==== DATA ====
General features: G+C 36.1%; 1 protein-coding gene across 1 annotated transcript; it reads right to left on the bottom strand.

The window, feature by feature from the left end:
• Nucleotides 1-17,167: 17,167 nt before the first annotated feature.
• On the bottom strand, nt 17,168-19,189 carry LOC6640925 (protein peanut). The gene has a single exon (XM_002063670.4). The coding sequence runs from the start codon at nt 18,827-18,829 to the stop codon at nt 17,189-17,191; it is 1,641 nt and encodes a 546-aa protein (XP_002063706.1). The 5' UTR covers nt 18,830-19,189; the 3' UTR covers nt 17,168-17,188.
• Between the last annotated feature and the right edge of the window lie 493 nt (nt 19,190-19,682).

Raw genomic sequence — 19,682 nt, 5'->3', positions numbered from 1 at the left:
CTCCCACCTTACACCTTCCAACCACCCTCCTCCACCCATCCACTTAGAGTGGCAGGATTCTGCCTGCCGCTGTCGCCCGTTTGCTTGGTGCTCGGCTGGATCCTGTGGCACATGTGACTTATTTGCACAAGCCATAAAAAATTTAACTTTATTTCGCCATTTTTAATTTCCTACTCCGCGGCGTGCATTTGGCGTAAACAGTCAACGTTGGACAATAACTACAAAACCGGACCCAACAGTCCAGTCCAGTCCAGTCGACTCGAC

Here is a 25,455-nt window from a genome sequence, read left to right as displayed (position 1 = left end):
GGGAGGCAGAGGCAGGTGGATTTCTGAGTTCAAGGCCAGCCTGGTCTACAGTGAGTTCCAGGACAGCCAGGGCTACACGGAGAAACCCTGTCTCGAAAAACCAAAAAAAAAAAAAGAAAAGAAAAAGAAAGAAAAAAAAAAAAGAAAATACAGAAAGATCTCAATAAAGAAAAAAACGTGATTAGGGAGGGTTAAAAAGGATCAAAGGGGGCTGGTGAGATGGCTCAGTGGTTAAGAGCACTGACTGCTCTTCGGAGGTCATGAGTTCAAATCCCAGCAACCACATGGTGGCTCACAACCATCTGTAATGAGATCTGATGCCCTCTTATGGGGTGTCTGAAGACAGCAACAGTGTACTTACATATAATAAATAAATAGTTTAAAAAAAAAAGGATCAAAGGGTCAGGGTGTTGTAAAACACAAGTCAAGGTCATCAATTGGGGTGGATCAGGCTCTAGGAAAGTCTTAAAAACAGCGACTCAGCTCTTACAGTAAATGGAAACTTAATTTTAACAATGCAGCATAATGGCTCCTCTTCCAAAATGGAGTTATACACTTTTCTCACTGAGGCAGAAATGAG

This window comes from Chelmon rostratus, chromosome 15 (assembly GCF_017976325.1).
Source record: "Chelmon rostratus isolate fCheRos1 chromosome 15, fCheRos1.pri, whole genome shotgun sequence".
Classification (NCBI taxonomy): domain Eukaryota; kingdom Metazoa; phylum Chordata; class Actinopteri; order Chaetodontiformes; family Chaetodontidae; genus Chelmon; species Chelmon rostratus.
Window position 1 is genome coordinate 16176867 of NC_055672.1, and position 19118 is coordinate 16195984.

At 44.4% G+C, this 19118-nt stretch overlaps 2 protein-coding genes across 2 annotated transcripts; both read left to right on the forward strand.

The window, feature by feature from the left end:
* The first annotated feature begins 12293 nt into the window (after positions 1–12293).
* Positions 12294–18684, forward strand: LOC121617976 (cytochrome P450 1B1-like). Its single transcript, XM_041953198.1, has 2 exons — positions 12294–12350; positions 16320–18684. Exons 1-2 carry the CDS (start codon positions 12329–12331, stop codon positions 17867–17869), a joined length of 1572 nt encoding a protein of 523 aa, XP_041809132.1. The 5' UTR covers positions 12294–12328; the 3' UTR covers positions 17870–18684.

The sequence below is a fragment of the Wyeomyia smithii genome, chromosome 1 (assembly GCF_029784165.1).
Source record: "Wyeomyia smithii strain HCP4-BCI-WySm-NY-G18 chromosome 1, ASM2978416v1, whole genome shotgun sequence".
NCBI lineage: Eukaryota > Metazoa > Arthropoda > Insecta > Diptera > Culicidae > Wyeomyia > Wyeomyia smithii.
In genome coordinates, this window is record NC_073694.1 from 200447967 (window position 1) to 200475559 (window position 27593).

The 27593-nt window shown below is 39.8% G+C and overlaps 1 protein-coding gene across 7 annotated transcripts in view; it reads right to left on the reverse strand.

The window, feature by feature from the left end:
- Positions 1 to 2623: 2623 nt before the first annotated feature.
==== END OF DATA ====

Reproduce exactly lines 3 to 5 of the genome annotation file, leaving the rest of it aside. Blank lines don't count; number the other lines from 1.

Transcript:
• Nucleotides 1-17,167: 17,167 nt before the first annotated feature.
• On the bottom strand, nt 17,168-19,189 carry LOC6640925 (protein peanut). The gene has a single exon (XM_002063670.4). The coding sequence runs from the start codon at nt 18,827-18,829 to the stop codon at nt 17,189-17,191; it is 1,641 nt and encodes a 546-aa protein (XP_002063706.1). The 5' UTR covers nt 18,830-19,189; the 3' UTR covers nt 17,168-17,188.
• Between the last annotated feature and the right edge of the window lie 493 nt (nt 19,190-19,682).